Abstract

Issues such as sexual assault, high rates of sexually transmitted infections, and high teen pregnancy rates are downstream effects of poor sex education. The current study examined the question, “In what ways do a person’s background in sex education, including family, school, and social learning, impact current efficacy and knowledge regarding sexual health?” Specifically, this study looked at the educational experiences of female college students at Eastern Kentucky University through semi-structured qualitative interviews. After signing an EKU IRB approved informed consent document, audio recorded interviews were conducted. All audio interviews were transcribed and then analyzed using thematic analysis to find common themes. Results indicate that almost all participants were unaware of the resources on campus concerning sexual health issues, and primarily had abstinence-focused sex education. Participants indicated that they learned the majority of their knowledge about sex from their parents, while others had negative or no discussions with their parents about sex. Results indicate that many students have limited to no formal sexual health education. Therefore, college campuses should be intentional about incorporating more sex education into curriculum and student life. Analysis also indicates that the educational interventions should place emphasis on creating a learning environment free of judgment, with honest communication, and with a focus on making sex less of a taboo topic.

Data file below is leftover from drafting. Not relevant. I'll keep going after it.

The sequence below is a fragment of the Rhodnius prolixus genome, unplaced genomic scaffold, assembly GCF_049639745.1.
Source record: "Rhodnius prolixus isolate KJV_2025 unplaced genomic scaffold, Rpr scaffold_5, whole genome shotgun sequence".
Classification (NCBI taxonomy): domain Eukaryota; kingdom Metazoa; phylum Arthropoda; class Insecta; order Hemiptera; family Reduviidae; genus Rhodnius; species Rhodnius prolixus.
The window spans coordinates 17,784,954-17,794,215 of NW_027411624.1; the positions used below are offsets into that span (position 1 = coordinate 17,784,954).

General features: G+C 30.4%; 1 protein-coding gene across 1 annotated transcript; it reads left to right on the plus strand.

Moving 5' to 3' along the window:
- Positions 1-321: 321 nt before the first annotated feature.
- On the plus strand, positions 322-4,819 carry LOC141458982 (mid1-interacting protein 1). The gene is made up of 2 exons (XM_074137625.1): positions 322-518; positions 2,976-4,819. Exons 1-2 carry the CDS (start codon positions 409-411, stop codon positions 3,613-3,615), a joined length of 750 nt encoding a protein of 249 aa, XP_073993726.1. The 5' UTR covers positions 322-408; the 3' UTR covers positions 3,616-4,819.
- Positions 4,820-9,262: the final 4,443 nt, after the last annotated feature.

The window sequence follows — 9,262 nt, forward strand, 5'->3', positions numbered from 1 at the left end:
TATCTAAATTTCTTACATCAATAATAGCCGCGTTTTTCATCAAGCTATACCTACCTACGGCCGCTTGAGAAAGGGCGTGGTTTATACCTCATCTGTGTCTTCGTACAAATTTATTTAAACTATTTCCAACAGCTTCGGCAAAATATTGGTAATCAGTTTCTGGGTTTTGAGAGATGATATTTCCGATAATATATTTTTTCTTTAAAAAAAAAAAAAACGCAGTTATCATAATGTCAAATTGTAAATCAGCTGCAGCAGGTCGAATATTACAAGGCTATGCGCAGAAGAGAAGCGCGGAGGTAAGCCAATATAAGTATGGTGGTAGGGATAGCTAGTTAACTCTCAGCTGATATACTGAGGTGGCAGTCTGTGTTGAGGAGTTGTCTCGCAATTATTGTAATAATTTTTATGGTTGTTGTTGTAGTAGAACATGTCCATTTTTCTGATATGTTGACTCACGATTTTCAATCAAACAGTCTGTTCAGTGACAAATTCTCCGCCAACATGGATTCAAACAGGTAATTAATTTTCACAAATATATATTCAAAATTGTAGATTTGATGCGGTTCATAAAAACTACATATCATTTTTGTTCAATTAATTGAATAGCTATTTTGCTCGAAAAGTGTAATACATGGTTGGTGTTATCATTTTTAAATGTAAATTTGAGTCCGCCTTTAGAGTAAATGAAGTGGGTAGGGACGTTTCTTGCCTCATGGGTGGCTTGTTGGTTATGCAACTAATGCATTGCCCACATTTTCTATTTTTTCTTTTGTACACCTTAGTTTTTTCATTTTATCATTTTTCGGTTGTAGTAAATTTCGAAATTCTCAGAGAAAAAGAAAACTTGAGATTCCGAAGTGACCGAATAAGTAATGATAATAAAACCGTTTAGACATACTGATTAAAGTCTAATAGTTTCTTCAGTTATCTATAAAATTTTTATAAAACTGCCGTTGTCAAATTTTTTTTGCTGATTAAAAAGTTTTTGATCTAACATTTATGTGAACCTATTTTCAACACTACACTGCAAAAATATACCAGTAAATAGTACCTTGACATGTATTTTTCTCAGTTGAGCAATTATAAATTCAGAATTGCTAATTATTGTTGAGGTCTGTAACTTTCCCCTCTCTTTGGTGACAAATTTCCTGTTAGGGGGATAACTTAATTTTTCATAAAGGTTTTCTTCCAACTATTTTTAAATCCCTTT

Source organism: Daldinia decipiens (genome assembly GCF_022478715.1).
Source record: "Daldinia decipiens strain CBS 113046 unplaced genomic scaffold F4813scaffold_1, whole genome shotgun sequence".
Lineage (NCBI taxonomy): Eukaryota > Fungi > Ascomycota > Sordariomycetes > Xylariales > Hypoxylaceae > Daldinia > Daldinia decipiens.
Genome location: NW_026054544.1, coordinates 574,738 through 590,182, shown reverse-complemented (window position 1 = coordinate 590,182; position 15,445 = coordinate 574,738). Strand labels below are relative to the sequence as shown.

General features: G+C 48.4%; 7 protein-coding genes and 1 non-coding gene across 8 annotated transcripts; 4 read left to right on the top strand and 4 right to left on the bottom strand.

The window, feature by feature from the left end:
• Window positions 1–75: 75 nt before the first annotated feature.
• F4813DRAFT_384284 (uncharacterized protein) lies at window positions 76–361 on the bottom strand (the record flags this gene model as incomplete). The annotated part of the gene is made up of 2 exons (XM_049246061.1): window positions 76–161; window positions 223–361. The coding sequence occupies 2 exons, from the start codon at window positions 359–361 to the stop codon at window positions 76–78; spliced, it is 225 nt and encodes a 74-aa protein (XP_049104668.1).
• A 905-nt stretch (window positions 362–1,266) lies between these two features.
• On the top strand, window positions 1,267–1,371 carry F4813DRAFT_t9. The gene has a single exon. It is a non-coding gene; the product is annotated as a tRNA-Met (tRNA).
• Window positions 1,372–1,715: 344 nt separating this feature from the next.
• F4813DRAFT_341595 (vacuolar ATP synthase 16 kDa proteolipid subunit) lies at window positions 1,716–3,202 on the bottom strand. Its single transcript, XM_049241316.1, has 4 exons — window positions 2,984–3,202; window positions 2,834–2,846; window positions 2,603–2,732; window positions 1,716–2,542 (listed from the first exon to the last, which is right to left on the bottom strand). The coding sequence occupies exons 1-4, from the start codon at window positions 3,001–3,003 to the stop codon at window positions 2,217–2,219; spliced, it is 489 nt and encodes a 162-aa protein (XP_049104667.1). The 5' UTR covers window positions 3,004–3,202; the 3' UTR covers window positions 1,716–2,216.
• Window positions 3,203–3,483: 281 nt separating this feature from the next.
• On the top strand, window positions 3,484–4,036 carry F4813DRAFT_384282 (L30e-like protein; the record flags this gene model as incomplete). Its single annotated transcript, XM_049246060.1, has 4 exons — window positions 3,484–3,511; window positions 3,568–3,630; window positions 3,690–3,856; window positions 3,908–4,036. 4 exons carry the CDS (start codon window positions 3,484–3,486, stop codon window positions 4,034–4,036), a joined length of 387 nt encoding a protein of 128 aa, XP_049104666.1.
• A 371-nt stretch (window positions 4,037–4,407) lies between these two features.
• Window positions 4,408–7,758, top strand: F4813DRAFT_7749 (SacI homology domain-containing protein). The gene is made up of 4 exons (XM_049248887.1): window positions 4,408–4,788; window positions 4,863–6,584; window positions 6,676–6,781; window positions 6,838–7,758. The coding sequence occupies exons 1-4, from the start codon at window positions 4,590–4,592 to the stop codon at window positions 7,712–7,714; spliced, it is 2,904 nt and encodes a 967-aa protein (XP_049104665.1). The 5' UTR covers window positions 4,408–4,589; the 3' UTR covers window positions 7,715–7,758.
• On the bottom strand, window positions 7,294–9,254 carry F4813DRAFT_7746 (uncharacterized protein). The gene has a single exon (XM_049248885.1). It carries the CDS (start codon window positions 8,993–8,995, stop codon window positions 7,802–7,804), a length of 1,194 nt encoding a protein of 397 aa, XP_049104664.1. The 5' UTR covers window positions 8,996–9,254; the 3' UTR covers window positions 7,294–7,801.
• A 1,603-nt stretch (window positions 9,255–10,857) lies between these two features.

Semester/Year of Award

Fall 2019

Mentor

Julie Ann Lasslo

Department/Professional Affiliation

Health Promotion and Administration

Access Options

Open Access Thesis

Document Type

Bachelor Thesis

Degree Name

Honors Scholars

Degree Level

Bachelor's

Department

Health Promotion and Administration

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